I think of Malbec the way I think of Impressionism, which began with a brief épater le bourgeoisie phase before settling into such widespread acceptance and unthreatening wall-decor banality that its true distinctiveness and radicalism were forgotten or ignored.

There are people who hang Monet waterlilies posters on walls, people who mock those people, and people who used to mock those people but now find profundity and endless intrigue in the paintings those posters reproduce.

I’m starting to edge into the third-group, Malbec-analogy-wise. For too long my attention to this Argentinian wine juggernaut has been either scant or condescending, a categorical consignment to the too-soft/too-fruity/too-boring bin. In my defense, that large bin remains full. But call it Malbec 1.0.

The Malbec 2.0 bin contains more wines these days, with an increasing number of noteworthy Mendoza winemakers who export to the U.S. shifting the style of the wines while maintaining a quality-to-price ratio that remains the envy of the wine world.

“Back in the mid- and late-1990s,” Jeff Mausbach told me, “we were making deep, rich, concentrated wines, but soft and supple to drink, with that sweetness in the middle palate. That was something new for wines on the international market.”

Mausbach is an Omaha, Neb., native whose love for wine began as he worked in Italian-leaning restaurants as server and sommelier. After spending an increasing amount of time in Argentina with the Argentine woman who would become his wife, he permanently relocated to the country in 1996, and spent the next 14 years working for the benchmark Mendoza wine legend Nicolas Catena. He “traveled the globe and preached the gospel of Malbec and of high-altitude vineyards.”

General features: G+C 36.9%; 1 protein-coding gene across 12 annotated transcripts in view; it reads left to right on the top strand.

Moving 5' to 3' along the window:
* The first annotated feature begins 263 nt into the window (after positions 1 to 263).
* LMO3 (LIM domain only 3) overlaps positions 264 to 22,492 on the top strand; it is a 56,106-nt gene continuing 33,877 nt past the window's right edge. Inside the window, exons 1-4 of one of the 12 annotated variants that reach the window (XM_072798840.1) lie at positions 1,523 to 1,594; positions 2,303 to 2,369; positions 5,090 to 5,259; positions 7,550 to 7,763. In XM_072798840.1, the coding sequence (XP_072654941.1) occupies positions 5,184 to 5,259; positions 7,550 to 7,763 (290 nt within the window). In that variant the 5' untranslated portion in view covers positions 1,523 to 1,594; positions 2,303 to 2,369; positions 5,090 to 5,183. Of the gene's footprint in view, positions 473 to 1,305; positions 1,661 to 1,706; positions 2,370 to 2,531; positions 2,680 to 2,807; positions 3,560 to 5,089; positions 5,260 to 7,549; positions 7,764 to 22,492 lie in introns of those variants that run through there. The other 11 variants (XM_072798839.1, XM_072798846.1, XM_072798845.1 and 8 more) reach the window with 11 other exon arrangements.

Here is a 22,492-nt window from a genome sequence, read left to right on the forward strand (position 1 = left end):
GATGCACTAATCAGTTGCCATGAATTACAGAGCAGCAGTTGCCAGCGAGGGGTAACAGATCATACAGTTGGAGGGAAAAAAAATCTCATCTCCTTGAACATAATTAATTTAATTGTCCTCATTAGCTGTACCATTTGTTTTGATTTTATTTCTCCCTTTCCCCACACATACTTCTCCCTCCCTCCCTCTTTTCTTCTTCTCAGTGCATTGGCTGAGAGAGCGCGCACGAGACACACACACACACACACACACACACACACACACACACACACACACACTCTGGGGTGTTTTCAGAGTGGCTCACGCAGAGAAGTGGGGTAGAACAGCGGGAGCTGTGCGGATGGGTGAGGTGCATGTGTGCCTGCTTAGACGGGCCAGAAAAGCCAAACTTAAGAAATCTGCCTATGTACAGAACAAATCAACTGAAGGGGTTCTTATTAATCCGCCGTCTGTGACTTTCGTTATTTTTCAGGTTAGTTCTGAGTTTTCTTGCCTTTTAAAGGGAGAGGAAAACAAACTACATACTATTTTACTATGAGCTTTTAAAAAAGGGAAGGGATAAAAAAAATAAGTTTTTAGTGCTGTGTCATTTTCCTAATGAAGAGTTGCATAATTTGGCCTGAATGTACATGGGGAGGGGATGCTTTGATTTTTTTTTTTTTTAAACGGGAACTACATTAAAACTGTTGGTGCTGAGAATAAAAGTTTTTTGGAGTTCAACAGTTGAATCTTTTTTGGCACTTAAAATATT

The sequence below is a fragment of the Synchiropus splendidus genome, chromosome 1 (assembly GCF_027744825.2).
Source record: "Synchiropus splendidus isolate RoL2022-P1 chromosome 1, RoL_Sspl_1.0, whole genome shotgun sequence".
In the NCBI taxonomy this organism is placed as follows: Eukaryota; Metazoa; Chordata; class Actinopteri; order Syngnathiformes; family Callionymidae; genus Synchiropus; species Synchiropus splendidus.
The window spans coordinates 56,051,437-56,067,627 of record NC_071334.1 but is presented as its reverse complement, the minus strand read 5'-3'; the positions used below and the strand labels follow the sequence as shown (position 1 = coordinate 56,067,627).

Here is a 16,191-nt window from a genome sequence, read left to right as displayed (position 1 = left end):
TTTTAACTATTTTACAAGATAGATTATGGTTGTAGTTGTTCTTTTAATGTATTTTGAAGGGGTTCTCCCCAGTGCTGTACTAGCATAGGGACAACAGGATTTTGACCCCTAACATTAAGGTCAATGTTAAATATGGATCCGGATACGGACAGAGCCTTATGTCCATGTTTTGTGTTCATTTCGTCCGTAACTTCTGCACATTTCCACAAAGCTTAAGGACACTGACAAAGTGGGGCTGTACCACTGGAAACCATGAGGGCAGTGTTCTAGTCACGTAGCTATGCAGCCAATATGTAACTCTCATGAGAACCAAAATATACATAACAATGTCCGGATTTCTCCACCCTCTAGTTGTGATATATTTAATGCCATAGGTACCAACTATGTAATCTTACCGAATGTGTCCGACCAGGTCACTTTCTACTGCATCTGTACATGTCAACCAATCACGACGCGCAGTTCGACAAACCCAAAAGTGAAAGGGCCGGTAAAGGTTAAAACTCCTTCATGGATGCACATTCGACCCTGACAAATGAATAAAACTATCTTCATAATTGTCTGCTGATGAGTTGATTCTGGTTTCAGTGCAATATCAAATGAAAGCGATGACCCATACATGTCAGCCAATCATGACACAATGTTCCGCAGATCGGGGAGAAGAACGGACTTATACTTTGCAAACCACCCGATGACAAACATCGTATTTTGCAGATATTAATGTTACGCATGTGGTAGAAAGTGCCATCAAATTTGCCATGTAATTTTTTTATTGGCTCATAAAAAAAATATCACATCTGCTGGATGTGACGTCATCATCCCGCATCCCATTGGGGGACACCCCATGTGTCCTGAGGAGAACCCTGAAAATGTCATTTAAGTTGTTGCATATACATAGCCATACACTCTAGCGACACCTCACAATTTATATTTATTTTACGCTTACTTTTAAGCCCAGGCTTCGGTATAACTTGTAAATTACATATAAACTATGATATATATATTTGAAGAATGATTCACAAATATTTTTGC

In 2010 Mausbach and his partner, Alejandro Sejanovich, a friend from the Catena days, started their own winery, Tintonegro. He still preaches the gospel, though with a revised script.

“We have evolved since the 1990s,” he said. “That flavor profile kind of ran its course. The pendulum in the middle 2000s swung too far to the side of richness, sweetness, softness. Malbecs began to feel a little heavy, over-ripe and over-extracted.”

The pendulum is swinging back at Tintonegro, with a sharper presentation of freshness and minerality, wider textural variation and more complex floral aromas, the fruit flavors dialed back.

I called Tintonegro’s wines “Malbec but playing in a different octave” and Mausbach agreed, but said this has been “both blessing and curse. If I had a nickel for every time someone told me they couldn’t sell our wines because it would be too hard to convince customers they were Malbecs, I’d be rich.”

The irony is that Tintonegro Malbecs are more truly Malbec-y than “Malbec” the brand. For Mausbach and Sejanovich, the key to a full expression of the grape’s potential is emphasizing the unique viticultural feature of Mendoza: altitude. Most Malbec vineyards rise 2,000 to 3,000 feet above sea level; much of Tintonegro’s fruit comes from vineyards at elevations between 3,000 and 5,000 feet.

The higher the elevation, the cooler the temperatures and the greater the intensity of sunlight exposure. Cooler temps encourage later starts to the growing season and harvest so that ripening finishes more gradually, leading to more acidity in the grapes and more freshness in the wine. Greater sunlight intensity creates greater concentration of flavors, which collaborates with the higher acidity levels from the cool climate to give a more complex, layered wine. Changes in soil composition as altitude rises augment and extend these effects.